The DSO landscape in 2021 and beyond: 3 experts weigh in

As dental practices adapt to changes brought by the COVID-19 pandemic and plan for the future, industry leaders must capitalize on key trends and upcoming opportunities.

Practices created in response to the pandemic may last years after the public health crisis ends. During an Oct. 20 session at Becker's Dental + DSO Review Virtual Event, a panel of experts discussed what dentistry will look like in 2021 and beyond.

Panelists included:

  • David Pegg, chief development officer at Sarasota, Fla.-based Dental Care Alliance
  • Daniel Burke, chief enterprise strategy officer at Irvine, Calif.-based Pacific Dental Services
  • Cotton Hawes, CEO at Leawood, Kan.-based Bright Tiger Dental

Here is an excerpt from the conversation, lightly edited for clarity. To view the full session on demand, click here.

Question: DSOs were gaining traction before the pandemic — what will the DSO landscape look like moving forward?

Mr. Hawes: There's a shift in how dentistry is being organized. More than $2 of every $5 spent in dentistry come directly out of the consumer's pocket, so that's a major driver in the industry. Funding sources for dentistry organizations used to typically be a bank or private equity — that's shifting. As the landscape becomes more consumer oriented, new funding sources are emerging. We're starting to see a number of new entrants into dentistry that are already affecting the industry. Consumers already have changing expectations. For example, consumers can go into a strip mall location and see better hours and accessibility and now expect that from the traditional dental office as well.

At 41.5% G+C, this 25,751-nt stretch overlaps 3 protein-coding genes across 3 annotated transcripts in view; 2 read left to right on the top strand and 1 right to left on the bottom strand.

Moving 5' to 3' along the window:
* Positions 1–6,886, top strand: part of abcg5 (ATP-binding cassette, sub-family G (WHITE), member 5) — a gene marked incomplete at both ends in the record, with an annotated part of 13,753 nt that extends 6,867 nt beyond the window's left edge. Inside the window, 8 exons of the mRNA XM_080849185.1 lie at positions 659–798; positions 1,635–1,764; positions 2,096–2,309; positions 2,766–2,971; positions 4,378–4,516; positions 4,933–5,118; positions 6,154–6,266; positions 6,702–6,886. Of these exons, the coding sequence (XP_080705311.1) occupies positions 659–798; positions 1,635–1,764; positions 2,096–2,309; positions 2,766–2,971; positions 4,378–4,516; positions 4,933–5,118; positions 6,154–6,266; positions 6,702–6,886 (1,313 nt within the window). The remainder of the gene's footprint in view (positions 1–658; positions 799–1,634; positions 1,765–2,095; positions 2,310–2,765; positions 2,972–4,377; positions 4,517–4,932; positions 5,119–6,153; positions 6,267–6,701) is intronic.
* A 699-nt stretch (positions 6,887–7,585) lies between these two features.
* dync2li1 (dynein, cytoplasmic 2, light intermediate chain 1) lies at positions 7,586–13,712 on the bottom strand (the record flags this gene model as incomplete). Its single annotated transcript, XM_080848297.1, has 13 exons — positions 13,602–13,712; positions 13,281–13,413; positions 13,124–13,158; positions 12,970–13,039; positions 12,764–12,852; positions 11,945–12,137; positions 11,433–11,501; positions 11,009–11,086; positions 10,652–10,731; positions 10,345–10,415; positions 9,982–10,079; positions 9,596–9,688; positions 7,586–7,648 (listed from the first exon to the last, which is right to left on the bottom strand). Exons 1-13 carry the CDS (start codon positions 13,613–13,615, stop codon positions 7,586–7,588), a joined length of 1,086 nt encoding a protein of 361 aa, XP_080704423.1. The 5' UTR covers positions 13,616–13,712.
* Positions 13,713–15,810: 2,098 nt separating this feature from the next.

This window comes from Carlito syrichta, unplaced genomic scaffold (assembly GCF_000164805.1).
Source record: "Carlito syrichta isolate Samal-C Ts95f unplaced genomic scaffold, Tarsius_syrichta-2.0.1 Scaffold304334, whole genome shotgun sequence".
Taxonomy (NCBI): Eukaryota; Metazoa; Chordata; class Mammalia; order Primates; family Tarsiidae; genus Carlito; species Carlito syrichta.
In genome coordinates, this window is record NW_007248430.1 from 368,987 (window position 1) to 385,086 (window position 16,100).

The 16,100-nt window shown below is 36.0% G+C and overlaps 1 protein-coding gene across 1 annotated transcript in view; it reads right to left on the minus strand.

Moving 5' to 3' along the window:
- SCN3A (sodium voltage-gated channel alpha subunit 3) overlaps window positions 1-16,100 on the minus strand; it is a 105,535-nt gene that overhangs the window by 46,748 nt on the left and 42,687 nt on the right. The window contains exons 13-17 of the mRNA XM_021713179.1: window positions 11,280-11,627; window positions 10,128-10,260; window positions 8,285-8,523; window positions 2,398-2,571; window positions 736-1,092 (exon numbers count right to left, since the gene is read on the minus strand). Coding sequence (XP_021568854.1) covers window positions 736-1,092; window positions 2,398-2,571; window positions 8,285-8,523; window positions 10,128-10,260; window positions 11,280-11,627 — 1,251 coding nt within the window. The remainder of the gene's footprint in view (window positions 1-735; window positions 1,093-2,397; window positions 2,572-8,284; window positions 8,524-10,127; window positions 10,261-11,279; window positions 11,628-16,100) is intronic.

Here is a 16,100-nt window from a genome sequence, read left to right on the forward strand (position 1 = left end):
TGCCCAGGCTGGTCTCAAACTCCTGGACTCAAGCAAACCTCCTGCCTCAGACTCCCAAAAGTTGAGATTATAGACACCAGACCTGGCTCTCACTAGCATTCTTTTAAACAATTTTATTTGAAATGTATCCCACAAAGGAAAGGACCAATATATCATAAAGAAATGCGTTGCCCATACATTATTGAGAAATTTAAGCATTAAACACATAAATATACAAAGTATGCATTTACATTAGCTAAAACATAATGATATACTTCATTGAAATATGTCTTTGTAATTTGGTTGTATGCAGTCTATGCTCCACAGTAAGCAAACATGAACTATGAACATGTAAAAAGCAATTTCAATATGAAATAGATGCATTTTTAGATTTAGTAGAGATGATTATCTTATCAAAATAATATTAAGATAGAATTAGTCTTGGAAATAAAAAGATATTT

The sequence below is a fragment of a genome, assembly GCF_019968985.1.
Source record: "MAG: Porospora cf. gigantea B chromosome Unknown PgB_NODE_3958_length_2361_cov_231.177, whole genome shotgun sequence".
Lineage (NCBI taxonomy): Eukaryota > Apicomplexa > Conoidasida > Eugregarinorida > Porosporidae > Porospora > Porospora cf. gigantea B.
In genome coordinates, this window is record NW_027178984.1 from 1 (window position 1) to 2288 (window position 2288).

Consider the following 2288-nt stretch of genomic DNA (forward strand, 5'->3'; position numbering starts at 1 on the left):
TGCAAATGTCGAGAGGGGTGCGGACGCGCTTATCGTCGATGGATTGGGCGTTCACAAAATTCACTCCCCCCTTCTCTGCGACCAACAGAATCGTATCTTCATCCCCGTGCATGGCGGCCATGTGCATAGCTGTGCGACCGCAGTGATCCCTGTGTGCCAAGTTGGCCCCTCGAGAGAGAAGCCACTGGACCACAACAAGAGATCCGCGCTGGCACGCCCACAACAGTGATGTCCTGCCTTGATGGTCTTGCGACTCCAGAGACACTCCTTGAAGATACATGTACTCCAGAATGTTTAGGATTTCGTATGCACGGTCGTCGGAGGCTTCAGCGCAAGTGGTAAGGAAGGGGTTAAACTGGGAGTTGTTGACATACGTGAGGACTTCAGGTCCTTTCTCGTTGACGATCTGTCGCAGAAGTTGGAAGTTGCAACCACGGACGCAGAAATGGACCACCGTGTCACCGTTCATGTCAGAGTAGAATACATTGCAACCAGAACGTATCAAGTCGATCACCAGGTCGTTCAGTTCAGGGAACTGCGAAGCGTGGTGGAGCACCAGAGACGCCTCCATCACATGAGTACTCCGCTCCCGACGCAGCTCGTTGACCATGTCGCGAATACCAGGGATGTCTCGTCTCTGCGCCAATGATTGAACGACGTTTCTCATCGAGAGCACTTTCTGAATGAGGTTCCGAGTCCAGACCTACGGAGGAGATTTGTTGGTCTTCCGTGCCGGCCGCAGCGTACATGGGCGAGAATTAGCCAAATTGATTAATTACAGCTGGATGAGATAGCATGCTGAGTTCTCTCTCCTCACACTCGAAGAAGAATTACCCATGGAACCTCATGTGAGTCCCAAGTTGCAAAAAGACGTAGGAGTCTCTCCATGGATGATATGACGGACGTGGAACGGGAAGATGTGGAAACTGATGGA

Mr. Pegg: Right now, we're starting to see vertically integrated delivery healthcare models that include dentistry, such as Walmart Health. The patient wants to be treated in totality, not have his or her issues compartmentalized. Over the last seven months the DSO landscape has begun to shift — the overall competitive landscape and discussions with prospective partners no longer focus solely on valuation. I look at the covenant that a DSO makes with its practices, including its doctors, their teams, the patients, and it's not exclusive to the times of stability and prosperity, but extends to times filled with adversity, such as the one we're operating in today. Moving forward, operational excellence steeped in experience and an unwavering commitment to the covenant DSOs make to practices is going to determine how dentists select their partner.

Mr. Burke: The pandemic has been one giant commercial for DSOs. It gives an example of the tangible value a DSO can bring. At PDS, more than 700 of our practices stayed open and I don't mean "if you call, we'll come in." I mean open. That took a massive amount of work — we had to change everything. We stood up tele-dental in four days and literally combed the globe for personal protective equipment. We loaded all the PPE onto a plane, flew it to the middle of the U.S. and PDS employees drove overnight, loaded up their cars and drove out to our practices. Then we had to let patients and emergency departments know we were open. We had calls with our dentists every day and were available for compliance calls because guidelines were changing so quickly. We had to be there to support our dentists so they could practice with confidence. It's the thing I'm most proud of in my professional career. There are fantastic, independent dentists out there, we all know that, but how could an independent dentist possibly do that?

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